We hear a lot about the negative impacts of video games, but recent research suggests they may help emergency room physicians improve their skills. Medical errors are common, and the emergency room can be a particularly challenging setting for doctors to make an accurate diagnosis due to limited time and information available. Pitt researcher Deepika Mohan, MD, MPH, and her team set out to develop a video game solution that would help emergency room doctors make better decisions about care, prioritize patients with severe trauma injuries, and recognize unusual symptoms.
Researchers randomly assigned 320 doctors to either play one of two video games or to study from a medical text for at least two hours; a third group had no intervention at all. The two video games—called Night Shift and Shift: The Next Generation—guide physicians through a real-world emergency scenario such as a car accident, gunshot wound, brain bleed, or heart attack. Physicians use clues to guide treatment and determine which patients need urgent care or need to be transferred to another facility for higher-level care.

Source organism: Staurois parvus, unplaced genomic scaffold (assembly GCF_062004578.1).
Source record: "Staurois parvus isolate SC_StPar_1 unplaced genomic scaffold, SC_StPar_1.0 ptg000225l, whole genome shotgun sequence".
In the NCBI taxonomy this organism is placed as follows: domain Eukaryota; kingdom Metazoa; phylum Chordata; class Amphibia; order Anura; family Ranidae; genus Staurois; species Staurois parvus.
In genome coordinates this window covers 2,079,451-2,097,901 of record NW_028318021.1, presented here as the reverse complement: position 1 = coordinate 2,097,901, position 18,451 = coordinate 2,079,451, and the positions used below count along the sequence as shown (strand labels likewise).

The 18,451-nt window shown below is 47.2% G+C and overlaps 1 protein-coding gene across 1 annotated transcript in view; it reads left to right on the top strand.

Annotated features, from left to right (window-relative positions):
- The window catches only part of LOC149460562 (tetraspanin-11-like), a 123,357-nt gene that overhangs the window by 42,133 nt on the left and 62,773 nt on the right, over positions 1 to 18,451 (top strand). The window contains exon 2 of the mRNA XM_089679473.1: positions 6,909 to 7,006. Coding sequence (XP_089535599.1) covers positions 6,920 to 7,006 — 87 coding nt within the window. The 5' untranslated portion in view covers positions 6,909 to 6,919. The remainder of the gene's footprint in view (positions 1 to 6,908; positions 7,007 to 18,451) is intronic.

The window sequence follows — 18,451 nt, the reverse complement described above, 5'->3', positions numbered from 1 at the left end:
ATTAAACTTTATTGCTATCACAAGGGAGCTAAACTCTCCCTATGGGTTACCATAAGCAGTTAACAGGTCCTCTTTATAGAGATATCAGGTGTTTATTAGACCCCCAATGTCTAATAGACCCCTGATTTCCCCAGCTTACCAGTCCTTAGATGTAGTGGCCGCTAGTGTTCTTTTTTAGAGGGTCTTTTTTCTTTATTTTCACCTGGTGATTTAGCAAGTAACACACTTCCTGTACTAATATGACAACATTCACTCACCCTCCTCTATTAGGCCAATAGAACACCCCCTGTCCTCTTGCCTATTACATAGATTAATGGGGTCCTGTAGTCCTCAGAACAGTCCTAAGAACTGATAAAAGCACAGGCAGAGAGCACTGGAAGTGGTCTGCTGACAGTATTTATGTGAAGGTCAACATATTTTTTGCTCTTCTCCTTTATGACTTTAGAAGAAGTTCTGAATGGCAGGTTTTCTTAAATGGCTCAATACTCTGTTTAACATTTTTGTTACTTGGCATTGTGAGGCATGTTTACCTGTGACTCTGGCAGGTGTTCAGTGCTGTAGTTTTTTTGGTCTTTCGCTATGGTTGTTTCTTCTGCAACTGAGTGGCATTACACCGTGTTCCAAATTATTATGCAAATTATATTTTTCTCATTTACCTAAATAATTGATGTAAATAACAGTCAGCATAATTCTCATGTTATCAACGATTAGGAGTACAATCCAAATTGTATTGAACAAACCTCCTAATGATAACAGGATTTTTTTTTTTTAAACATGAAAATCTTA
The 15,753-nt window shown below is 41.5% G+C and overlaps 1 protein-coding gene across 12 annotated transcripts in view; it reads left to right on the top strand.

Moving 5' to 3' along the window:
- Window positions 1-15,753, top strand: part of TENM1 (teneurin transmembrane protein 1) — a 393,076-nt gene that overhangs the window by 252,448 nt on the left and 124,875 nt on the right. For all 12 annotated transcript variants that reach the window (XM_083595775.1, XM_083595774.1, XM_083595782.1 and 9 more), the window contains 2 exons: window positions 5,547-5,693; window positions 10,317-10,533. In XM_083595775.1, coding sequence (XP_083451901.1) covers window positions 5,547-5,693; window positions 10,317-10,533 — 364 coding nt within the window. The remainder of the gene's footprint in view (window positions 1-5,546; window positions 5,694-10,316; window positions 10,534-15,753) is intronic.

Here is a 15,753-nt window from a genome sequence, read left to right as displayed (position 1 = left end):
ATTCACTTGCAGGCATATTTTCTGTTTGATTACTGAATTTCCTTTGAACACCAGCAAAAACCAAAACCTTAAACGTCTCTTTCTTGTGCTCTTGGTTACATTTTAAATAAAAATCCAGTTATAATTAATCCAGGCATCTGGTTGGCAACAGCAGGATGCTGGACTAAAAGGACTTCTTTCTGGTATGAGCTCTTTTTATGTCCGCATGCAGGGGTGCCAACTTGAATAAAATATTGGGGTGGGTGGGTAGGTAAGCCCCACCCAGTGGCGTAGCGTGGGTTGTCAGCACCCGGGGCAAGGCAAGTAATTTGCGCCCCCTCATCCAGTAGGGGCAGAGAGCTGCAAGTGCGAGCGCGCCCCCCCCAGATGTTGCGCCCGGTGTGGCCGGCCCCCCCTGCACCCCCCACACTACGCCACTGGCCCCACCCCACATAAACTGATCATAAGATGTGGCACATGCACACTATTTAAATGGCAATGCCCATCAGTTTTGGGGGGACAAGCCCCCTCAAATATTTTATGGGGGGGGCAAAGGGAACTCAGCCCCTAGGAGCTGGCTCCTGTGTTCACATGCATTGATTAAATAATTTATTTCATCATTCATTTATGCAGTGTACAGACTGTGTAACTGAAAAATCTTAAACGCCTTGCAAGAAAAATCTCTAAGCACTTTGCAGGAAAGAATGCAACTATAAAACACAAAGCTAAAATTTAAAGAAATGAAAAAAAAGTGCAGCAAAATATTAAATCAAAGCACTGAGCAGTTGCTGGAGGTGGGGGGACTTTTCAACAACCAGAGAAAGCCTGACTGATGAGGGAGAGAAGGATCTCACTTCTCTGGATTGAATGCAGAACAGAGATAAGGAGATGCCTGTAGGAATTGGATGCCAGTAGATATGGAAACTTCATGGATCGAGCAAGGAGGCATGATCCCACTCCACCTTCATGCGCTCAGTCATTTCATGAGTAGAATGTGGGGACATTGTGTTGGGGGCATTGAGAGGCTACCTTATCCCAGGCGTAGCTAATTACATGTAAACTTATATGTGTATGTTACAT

Following the training interventions, physicians completed questionnaires and virtual simulations to measure performance. Researchers found that the doctors who played the games made better decisions about care for trauma patients than the doctors who either studied the text or had no training intervention. While the authors note that no simulation can guarantee real-world performance, researchers hope that video games can be incorporated into current training and help emergency room doctors make better decisions about trauma patients in the future.
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